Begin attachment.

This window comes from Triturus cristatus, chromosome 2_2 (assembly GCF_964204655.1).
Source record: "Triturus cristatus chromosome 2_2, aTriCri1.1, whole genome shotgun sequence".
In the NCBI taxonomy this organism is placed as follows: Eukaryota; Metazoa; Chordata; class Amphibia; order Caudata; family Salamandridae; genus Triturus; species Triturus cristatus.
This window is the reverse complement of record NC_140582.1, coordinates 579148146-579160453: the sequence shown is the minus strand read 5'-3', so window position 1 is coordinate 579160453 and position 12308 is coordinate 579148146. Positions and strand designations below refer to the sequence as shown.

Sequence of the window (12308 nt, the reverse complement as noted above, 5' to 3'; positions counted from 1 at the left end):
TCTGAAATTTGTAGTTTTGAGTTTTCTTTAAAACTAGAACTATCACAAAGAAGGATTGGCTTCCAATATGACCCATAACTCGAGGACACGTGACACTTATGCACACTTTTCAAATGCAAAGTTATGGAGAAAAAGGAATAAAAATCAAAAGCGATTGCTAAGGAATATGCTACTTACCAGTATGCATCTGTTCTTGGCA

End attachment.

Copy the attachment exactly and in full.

This window comes from Triturus cristatus, chromosome 2_2 (assembly GCF_964204655.1).
Source record: "Triturus cristatus chromosome 2_2, aTriCri1.1, whole genome shotgun sequence".
In the NCBI taxonomy this organism is placed as follows: Eukaryota; Metazoa; Chordata; class Amphibia; order Caudata; family Salamandridae; genus Triturus; species Triturus cristatus.
This window is the reverse complement of record NC_140582.1, coordinates 579148146-579160453: the sequence shown is the minus strand read 5'-3', so window position 1 is coordinate 579160453 and position 12308 is coordinate 579148146. Positions and strand designations below refer to the sequence as shown.

Sequence of the window (12308 nt, the reverse complement as noted above, 5' to 3'; positions counted from 1 at the left end):
TCTGAAATTTGTAGTTTTGAGTTTTCTTTAAAACTAGAACTATCACAAAGAAGGATTGGCTTCCAATATGACCCATAACTCGAGGACACGTGACACTTATGCACACTTTTCAAATGCAAAGTTATGGAGAAAAAGGAATAAAAATCAAAAGCGATTGCTAAGGAATATGCTACTTACCAGTATGCATCTGTTCTTGGCA